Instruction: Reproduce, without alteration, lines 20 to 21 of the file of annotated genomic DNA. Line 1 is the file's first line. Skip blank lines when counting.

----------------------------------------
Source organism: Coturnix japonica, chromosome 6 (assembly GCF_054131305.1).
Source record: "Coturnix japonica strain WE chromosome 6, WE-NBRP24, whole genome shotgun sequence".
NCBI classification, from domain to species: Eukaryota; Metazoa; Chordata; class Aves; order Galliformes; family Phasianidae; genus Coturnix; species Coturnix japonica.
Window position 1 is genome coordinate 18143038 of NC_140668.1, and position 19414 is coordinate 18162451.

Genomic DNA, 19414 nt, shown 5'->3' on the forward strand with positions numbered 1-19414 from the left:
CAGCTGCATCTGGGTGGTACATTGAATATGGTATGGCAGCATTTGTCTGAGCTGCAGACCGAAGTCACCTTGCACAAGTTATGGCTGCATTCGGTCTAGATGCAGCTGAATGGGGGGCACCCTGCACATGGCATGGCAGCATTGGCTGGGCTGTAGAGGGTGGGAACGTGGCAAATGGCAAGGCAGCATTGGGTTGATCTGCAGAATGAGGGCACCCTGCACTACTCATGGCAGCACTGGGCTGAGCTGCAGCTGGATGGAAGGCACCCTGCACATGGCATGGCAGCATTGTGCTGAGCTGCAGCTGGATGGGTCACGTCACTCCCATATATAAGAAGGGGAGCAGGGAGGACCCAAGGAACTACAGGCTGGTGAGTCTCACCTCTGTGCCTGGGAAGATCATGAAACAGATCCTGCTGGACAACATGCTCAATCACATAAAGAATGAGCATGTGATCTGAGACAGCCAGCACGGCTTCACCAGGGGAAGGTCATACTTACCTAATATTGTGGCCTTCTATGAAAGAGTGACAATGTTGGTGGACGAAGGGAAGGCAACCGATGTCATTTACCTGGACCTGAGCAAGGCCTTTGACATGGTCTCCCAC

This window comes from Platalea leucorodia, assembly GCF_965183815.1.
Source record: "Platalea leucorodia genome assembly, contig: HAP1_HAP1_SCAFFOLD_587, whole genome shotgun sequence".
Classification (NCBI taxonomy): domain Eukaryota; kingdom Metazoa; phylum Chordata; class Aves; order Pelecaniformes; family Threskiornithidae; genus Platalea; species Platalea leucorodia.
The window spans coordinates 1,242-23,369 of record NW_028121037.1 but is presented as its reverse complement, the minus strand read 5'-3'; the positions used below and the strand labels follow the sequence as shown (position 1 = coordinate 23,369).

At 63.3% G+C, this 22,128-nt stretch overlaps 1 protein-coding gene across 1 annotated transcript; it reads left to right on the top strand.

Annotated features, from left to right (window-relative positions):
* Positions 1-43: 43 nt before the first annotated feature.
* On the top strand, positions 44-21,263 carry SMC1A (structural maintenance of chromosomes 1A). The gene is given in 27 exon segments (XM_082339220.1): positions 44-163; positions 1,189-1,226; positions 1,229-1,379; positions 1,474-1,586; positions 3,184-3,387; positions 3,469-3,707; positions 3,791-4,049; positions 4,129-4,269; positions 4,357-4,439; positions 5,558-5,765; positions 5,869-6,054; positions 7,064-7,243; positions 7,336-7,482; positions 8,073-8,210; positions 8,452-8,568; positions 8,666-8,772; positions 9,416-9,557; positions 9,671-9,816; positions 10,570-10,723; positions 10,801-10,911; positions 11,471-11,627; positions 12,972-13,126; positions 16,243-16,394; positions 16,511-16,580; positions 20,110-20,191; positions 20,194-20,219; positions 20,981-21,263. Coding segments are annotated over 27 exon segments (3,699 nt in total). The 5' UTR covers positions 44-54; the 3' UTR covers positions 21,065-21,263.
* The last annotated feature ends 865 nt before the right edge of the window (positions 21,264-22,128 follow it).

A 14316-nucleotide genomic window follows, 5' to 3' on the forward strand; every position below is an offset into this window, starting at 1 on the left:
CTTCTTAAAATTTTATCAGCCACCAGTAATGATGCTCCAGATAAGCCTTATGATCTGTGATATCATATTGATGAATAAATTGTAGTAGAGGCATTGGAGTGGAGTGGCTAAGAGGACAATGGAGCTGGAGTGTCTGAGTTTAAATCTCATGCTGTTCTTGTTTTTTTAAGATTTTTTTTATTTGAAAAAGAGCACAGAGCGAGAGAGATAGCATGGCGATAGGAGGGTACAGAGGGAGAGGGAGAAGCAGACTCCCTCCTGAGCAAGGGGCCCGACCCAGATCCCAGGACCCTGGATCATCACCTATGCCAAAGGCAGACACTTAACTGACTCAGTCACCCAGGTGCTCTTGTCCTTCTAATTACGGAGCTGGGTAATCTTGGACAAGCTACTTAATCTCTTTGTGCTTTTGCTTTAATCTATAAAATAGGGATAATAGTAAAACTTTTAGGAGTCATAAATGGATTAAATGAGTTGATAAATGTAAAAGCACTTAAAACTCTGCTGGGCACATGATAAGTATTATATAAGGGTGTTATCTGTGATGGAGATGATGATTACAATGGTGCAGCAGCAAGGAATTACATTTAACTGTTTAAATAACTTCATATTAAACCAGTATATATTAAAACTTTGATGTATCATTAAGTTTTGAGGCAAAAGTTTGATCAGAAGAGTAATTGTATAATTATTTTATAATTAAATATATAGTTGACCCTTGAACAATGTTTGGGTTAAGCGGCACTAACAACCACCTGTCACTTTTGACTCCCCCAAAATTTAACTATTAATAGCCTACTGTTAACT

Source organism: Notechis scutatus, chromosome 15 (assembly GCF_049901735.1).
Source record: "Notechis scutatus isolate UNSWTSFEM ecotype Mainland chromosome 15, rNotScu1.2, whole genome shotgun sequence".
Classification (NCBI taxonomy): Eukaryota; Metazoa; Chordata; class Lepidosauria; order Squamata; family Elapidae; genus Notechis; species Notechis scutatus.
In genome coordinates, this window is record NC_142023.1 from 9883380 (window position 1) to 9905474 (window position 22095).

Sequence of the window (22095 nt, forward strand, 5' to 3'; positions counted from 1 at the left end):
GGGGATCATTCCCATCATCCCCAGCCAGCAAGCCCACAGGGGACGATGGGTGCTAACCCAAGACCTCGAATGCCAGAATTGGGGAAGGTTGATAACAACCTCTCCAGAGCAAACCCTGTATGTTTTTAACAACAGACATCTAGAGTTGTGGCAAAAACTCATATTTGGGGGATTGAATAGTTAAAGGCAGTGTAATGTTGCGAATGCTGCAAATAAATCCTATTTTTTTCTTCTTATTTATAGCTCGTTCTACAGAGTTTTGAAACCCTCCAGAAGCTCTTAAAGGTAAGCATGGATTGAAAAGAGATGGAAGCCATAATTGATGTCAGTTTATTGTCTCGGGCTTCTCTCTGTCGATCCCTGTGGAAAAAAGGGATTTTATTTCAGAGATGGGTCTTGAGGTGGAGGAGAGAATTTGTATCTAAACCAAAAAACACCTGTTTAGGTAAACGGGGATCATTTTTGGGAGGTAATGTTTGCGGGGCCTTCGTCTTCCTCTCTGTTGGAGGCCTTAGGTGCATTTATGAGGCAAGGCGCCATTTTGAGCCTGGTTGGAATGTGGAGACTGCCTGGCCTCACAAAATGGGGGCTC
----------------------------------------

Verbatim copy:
Classification (NCBI taxonomy): Eukaryota; Metazoa; Chordata; class Lepidosauria; order Squamata; family Elapidae; genus Notechis; species Notechis scutatus.
In genome coordinates, this window is record NC_142023.1 from 9883380 (window position 1) to 9905474 (window position 22095).